SOURCE: Freedonia Group, Inc.

March 06, 2007 11:37 ET

Demand for Paper & Plastic Packaging in Competitive Markets to Exceed 25 Billion Pounds in 2010

CLEVELAND, OH -- (MARKET WIRE) -- March 6, 2007 -- In 18 selected markets in the U.S. where plastic and paper compete as packaging materials, plastic is expected to increase its share of the market to 53 percent (in pounds) in 2010. This percentage understates plastic's share since less plastic is required than paper in most applications due to its lighter weight. Plastic's share of the market will expand at a slower pace than in the past decade, as a number of packaging applications are now fairly mature in terms of the share controlled by plastic. These and other trends are presented in "Paper versus Plastic in Packaging," a new study from The Freedonia Group, Inc., a Cleveland-based industry research firm.

Plastic packaging growth is expected to outpace that of paper packaging through 2010 in all competitive markets covered in this study and is forecast to expand nearly 3 percent per year through 2010. Advances will result from plastic's competitive cost and performance advantages over paper. The most rapid gains in market share are anticipated in soy and other nondairy beverages and pet food applications, with the frozen food, fruit beverages and detergent markets also expected to see favorable increases. Robust growth is also expected for single-serving plastic milk bottles, driven by conversions from half-pint gabletop cartons to plastic bottles in quick service restaurants and school lunch programs.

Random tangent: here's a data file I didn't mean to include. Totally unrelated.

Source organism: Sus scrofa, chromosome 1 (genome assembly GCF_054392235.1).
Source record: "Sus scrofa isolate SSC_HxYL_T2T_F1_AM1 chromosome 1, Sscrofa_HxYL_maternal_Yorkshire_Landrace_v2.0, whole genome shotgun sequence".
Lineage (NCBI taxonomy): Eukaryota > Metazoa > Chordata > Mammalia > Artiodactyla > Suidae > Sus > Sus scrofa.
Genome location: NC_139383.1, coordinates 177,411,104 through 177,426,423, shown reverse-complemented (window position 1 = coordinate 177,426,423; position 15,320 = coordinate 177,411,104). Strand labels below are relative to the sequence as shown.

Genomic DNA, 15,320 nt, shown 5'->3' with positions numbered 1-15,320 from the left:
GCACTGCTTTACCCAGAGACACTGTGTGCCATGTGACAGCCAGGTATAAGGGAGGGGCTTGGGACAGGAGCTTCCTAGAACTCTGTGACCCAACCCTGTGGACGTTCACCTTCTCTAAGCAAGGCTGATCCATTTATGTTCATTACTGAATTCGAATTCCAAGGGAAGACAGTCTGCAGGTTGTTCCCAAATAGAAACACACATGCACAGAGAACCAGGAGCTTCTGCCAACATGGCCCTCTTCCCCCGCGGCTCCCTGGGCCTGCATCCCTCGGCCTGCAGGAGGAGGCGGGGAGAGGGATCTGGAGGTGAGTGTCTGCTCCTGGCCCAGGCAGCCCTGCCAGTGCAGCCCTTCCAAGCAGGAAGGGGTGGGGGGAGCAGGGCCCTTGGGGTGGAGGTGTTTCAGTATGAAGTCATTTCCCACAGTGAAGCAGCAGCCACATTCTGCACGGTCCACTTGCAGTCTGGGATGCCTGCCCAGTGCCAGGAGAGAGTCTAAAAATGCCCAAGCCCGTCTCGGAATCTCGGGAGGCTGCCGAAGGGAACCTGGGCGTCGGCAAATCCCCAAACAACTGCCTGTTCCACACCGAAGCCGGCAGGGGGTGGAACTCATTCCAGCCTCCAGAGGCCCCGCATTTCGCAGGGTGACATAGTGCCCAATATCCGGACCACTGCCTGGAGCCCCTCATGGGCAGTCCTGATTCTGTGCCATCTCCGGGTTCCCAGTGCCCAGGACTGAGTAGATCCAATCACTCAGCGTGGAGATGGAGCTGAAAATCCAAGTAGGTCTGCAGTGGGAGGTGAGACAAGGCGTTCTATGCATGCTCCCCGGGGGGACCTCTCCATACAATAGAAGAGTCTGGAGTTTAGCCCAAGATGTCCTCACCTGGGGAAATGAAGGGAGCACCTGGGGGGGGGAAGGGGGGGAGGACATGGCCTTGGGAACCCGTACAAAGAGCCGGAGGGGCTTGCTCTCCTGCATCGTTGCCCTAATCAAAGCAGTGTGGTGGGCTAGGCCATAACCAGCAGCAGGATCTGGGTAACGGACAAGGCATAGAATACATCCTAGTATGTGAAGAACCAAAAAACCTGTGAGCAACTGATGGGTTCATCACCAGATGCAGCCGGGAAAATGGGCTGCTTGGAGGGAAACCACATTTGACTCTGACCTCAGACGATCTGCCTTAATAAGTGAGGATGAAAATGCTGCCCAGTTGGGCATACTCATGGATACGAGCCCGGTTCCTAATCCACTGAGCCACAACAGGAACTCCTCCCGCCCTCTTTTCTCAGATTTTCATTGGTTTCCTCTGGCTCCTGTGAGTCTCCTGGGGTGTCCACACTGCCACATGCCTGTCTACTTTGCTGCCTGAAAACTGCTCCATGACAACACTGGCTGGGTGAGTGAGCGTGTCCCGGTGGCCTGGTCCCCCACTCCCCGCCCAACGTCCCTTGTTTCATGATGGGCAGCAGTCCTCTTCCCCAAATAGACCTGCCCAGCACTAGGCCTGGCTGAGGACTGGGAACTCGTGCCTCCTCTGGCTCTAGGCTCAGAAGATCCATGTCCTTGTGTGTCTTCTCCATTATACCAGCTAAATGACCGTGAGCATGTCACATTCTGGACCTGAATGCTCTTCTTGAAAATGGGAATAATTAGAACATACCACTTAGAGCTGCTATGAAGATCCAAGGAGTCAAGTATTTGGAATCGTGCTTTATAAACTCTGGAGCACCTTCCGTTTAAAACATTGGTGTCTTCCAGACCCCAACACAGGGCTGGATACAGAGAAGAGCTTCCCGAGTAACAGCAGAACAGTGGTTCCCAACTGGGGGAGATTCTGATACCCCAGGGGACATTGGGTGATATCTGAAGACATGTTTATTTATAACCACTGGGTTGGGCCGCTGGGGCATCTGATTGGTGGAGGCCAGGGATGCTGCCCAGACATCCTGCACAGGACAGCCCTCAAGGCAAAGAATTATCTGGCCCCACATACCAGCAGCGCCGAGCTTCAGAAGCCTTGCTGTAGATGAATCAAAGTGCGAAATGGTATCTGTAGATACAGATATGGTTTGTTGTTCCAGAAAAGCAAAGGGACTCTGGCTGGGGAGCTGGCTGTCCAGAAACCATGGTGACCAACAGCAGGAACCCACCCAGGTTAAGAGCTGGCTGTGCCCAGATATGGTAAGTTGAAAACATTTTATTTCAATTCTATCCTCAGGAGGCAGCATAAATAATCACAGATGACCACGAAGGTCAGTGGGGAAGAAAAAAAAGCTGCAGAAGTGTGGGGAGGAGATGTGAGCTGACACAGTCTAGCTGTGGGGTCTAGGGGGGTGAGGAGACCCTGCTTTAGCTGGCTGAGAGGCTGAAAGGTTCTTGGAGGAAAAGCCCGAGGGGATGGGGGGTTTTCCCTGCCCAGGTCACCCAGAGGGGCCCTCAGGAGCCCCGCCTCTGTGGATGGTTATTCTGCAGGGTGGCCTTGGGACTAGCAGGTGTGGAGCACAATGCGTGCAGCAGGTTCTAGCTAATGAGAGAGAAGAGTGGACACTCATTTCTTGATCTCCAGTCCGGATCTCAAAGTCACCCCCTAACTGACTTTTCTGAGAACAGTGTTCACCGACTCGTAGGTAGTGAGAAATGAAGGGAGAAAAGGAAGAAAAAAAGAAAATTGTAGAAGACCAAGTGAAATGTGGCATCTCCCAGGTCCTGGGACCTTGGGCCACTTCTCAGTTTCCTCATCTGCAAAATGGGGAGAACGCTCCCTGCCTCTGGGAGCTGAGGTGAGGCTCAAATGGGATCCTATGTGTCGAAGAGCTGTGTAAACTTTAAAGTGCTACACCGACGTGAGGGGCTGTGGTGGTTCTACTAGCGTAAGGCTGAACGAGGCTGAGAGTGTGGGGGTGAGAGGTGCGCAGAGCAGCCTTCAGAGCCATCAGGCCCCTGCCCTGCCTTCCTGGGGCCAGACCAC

Paper packaging will post marginal advances or continue to decline in most competitive markets through 2010 due to inroads from plastic. However, above-average opportunities are expected in foodservice, dairy and soy milk applications, with organic milk also a growth niche. Foodservice opportunities will be fueled by favorable foodservice revenue growth and widespread demand for products such as paperboard boxes and cartons, paperboard buckets and pails, wraps and bags. While most dairy applications for paper are mature, heightened demand for ice cream novelties, especially reduced-fat and bite-sized varieties, will support folding carton opportunities. Solid prospects for paper in soy beverage packaging will result from the ongoing movement of soy beverages into the mainstream marketplace and the general preference for paperboard containers in promoting a natural image.

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